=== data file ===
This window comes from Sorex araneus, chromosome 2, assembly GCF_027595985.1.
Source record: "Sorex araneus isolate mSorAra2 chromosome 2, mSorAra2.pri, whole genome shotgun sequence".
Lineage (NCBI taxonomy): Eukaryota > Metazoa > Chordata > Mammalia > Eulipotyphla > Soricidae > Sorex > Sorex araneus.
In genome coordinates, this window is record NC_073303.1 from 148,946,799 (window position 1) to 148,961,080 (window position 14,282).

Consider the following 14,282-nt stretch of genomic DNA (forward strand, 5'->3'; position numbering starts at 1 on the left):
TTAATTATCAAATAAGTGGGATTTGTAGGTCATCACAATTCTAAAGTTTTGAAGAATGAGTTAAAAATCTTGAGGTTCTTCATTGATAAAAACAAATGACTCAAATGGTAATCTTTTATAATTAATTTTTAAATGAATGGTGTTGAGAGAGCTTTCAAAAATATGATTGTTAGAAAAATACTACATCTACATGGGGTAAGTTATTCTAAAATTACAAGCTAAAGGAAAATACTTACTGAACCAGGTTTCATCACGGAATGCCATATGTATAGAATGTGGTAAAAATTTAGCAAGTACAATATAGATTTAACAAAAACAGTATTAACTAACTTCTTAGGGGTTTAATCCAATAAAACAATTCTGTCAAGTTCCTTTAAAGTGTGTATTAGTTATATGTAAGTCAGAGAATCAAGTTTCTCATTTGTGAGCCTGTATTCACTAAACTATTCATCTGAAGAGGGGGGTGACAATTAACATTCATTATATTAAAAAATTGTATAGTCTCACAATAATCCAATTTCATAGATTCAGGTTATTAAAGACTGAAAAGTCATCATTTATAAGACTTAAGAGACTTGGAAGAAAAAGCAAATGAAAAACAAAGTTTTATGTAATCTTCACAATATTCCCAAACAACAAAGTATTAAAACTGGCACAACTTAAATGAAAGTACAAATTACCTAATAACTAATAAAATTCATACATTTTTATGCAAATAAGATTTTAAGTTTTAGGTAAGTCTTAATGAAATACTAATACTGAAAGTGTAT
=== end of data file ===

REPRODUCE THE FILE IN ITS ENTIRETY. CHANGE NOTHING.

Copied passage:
This window comes from Sorex araneus, chromosome 2, assembly GCF_027595985.1.
Source record: "Sorex araneus isolate mSorAra2 chromosome 2, mSorAra2.pri, whole genome shotgun sequence".
Lineage (NCBI taxonomy): Eukaryota > Metazoa > Chordata > Mammalia > Eulipotyphla > Soricidae > Sorex > Sorex araneus.
In genome coordinates, this window is record NC_073303.1 from 148,946,799 (window position 1) to 148,961,080 (window position 14,282).

Consider the following 14,282-nt stretch of genomic DNA (forward strand, 5'->3'; position numbering starts at 1 on the left):
TTAATTATCAAATAAGTGGGATTTGTAGGTCATCACAATTCTAAAGTTTTGAAGAATGAGTTAAAAATCTTGAGGTTCTTCATTGATAAAAACAAATGACTCAAATGGTAATCTTTTATAATTAATTTTTAAATGAATGGTGTTGAGAGAGCTTTCAAAAATATGATTGTTAGAAAAATACTACATCTACATGGGGTAAGTTATTCTAAAATTACAAGCTAAAGGAAAATACTTACTGAACCAGGTTTCATCACGGAATGCCATATGTATAGAATGTGGTAAAAATTTAGCAAGTACAATATAGATTTAACAAAAACAGTATTAACTAACTTCTTAGGGGTTTAATCCAATAAAACAATTCTGTCAAGTTCCTTTAAAGTGTGTATTAGTTATATGTAAGTCAGAGAATCAAGTTTCTCATTTGTGAGCCTGTATTCACTAAACTATTCATCTGAAGAGGGGGGTGACAATTAACATTCATTATATTAAAAAATTGTATAGTCTCACAATAATCCAATTTCATAGATTCAGGTTATTAAAGACTGAAAAGTCATCATTTATAAGACTTAAGAGACTTGGAAGAAAAAGCAAATGAAAAACAAAGTTTTATGTAATCTTCACAATATTCCCAAACAACAAAGTATTAAAACTGGCACAACTTAAATGAAAGTACAAATTACCTAATAACTAATAAAATTCATACATTTTTATGCAAATAAGATTTTAAGTTTTAGGTAAGTCTTAATGAAATACTAATACTGAAAGTGTAT